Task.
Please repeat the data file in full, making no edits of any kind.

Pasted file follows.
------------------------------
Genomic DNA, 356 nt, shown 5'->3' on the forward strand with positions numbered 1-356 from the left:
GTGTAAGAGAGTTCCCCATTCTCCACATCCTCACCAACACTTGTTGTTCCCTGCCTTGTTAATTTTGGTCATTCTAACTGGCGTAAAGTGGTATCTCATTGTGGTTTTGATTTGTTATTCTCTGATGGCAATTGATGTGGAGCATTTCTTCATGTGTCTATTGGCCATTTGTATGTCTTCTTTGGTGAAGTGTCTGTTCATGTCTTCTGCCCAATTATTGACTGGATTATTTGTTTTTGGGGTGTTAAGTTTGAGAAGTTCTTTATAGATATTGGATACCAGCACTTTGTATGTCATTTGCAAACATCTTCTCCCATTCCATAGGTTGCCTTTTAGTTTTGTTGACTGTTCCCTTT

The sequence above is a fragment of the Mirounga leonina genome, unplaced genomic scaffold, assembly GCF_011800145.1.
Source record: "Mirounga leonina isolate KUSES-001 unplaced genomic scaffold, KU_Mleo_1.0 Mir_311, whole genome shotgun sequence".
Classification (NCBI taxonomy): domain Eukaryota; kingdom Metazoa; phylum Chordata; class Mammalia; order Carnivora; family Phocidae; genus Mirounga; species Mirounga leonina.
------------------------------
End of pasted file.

Genomic DNA, 356 nt, shown 5'->3' on the forward strand with positions numbered 1-356 from the left:
GTGTAAGAGAGTTCCCCATTCTCCACATCCTCACCAACACTTGTTGTTCCCTGCCTTGTTAATTTTGGTCATTCTAACTGGCGTAAAGTGGTATCTCATTGTGGTTTTGATTTGTTATTCTCTGATGGCAATTGATGTGGAGCATTTCTTCATGTGTCTATTGGCCATTTGTATGTCTTCTTTGGTGAAGTGTCTGTTCATGTCTTCTGCCCAATTATTGACTGGATTATTTGTTTTTGGGGTGTTAAGTTTGAGAAGTTCTTTATAGATATTGGATACCAGCACTTTGTATGTCATTTGCAAACATCTTCTCCCATTCCATAGGTTGCCTTTTAGTTTTGTTGACTGTTCCCTTT

The sequence above is a fragment of the Mirounga leonina genome, unplaced genomic scaffold, assembly GCF_011800145.1.
Source record: "Mirounga leonina isolate KUSES-001 unplaced genomic scaffold, KU_Mleo_1.0 Mir_311, whole genome shotgun sequence".
Classification (NCBI taxonomy): domain Eukaryota; kingdom Metazoa; phylum Chordata; class Mammalia; order Carnivora; family Phocidae; genus Mirounga; species Mirounga leonina.